A few days ago, me and Iona went to a storytelling event making part of a storytelling festival in Edinburgh. Storytelling, obviously, isn’t a uniquely Scottish tradition: it is an example of intangible heritage practice common probably to all cultures around the world.

It seems that in recent times, storytelling has been banished from cultural activities: it has been considered appropriate for children, but not for adults (this is at least what I observed – what are your experiences?). Indeed, nowadays we watch stories, but we don’t listen to them anymore and we don’t tell them either. Listening to stories requires a certain deal of gullibility and imagination, whereas telling them is even harder…

Shonaleigh, to whom we were listening to that night, is a professional storyteller. What is unique about her is that she fully engages in a story she tells (although she has been telling these stories for 17 years – isn’t it wonderful?), and, as a result, the listeners are brought to be emotionally engaged as well. She is really IN the story she is telling. To transmit it the best, she modulates her voice, uses gestures and mimics.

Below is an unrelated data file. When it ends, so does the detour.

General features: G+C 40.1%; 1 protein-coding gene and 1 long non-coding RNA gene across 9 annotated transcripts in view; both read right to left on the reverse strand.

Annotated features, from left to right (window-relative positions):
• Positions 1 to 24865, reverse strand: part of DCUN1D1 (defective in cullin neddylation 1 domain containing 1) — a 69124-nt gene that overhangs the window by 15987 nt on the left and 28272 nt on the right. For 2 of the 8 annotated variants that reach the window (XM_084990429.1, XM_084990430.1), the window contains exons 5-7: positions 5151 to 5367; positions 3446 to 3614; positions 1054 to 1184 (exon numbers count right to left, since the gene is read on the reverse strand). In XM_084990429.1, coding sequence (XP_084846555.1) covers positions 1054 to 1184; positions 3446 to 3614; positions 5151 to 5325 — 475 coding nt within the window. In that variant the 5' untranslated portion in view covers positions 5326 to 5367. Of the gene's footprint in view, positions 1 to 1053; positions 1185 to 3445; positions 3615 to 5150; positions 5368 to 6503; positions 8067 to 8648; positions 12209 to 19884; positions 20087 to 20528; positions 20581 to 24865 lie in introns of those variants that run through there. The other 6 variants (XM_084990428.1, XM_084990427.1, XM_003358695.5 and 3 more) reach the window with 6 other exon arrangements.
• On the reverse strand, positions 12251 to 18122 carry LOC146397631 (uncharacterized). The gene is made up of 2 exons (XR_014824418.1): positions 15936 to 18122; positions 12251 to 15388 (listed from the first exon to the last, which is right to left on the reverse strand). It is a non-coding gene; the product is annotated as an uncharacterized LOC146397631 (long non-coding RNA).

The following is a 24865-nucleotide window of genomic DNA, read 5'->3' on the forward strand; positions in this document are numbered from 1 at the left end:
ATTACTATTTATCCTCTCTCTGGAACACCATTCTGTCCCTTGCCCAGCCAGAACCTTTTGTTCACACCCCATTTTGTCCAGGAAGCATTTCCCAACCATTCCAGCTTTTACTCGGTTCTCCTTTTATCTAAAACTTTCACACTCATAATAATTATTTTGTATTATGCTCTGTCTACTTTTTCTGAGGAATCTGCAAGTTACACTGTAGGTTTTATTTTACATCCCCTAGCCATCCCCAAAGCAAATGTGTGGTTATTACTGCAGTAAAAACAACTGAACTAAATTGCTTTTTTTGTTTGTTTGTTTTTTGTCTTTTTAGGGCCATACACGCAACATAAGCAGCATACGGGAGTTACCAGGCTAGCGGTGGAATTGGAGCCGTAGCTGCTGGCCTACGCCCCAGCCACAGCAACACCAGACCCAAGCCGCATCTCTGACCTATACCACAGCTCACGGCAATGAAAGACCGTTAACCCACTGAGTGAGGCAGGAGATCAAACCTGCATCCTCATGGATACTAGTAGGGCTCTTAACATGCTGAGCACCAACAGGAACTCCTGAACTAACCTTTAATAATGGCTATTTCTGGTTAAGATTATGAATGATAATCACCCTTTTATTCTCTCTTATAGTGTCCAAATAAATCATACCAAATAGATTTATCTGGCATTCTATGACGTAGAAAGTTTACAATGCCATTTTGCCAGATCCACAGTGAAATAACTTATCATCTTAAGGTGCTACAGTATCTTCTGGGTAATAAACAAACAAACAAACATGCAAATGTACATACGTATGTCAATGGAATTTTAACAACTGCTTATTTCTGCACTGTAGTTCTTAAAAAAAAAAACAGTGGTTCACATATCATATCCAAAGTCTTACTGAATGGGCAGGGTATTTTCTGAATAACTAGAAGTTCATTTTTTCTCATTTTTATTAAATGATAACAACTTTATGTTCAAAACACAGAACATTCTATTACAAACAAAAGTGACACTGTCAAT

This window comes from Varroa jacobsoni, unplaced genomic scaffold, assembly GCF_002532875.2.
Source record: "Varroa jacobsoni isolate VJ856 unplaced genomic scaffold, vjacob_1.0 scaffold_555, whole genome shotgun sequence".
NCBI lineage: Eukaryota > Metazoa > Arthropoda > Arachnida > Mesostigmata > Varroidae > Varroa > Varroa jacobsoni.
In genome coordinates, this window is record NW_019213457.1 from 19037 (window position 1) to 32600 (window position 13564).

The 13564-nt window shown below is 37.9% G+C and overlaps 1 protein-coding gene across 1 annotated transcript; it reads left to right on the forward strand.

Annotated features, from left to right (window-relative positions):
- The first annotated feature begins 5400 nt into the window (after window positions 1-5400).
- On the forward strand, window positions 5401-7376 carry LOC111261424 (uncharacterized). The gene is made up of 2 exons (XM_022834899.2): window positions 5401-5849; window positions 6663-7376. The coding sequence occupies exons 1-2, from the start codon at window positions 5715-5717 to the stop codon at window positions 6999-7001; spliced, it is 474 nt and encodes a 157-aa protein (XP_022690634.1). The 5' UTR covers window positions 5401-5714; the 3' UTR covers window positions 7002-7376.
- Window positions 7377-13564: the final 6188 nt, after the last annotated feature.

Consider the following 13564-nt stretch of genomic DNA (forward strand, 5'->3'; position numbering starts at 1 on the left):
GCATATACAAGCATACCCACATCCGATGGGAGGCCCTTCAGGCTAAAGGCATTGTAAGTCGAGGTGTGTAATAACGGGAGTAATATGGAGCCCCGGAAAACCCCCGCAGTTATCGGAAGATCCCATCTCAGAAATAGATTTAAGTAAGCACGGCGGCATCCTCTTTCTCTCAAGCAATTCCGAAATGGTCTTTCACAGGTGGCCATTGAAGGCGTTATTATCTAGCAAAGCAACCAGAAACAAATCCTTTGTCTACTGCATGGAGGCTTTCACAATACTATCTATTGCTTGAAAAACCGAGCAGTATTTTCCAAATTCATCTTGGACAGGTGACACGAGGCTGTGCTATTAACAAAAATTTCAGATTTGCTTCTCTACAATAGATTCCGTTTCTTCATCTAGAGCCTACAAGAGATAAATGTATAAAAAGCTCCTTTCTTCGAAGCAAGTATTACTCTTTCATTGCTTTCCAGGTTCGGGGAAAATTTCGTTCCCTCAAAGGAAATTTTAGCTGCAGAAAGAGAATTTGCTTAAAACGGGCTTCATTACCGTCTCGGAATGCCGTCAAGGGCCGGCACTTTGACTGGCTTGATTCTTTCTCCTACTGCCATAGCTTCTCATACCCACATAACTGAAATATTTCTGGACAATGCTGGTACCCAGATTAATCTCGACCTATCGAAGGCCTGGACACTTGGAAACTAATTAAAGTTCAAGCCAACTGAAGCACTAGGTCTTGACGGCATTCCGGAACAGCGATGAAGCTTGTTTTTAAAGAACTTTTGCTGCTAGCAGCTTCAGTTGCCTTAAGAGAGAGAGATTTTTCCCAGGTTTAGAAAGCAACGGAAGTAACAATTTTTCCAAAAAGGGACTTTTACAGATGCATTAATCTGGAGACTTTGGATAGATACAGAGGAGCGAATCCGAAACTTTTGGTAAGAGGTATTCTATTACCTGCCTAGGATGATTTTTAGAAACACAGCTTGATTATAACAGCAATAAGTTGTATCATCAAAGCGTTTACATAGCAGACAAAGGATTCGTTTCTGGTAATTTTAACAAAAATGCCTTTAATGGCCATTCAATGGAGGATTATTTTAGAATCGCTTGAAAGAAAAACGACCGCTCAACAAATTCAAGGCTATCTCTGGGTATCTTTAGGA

Another interesting thing about storytelling is that, in Shonaleigh’s case at least, stories are embedded in one other. It seems that one could never tell them all! It goes like this: while telling a story, the storyteller mentions other stories, like those that characters in the story listened to, told or knew about (e.g. ‘Anne heard some stories about the forest she wanted to go to’) and adds: ‘But this is another story!…’, awaiting the response of the community/audience.  Then the audience has two options: it can either unanimously finish the sentence with a phrase: ‘…for another time!’ or it can insist upon telling this particular story. Often, it is one person from the audience who is particularly interested by this specific story and says: ‘I wanna hear this story!’. Then the storyteller and the rest of the audience must conform: storyteller tells the story. BUT! There are always few other stories mentioned during each one, so this time storyteller also brings up some of them: and again, somebody can find it particularly interesting. So it can go on and on, without a single story being finished… Luckily, this time we heard two or three stories to the end!

The question is whether storytelling has a potential to revive – either in form of public performances (as it is done now; however, occasionally, only a few times per year) or as something done in a family circle. The latter seems doubtful, as telling stories requires effort and time, and we are likely to choose less demanding activities, like watching movies.

However, if one day technology fails us, I think storytelling seems a nice thing to return to.

Sources of the images: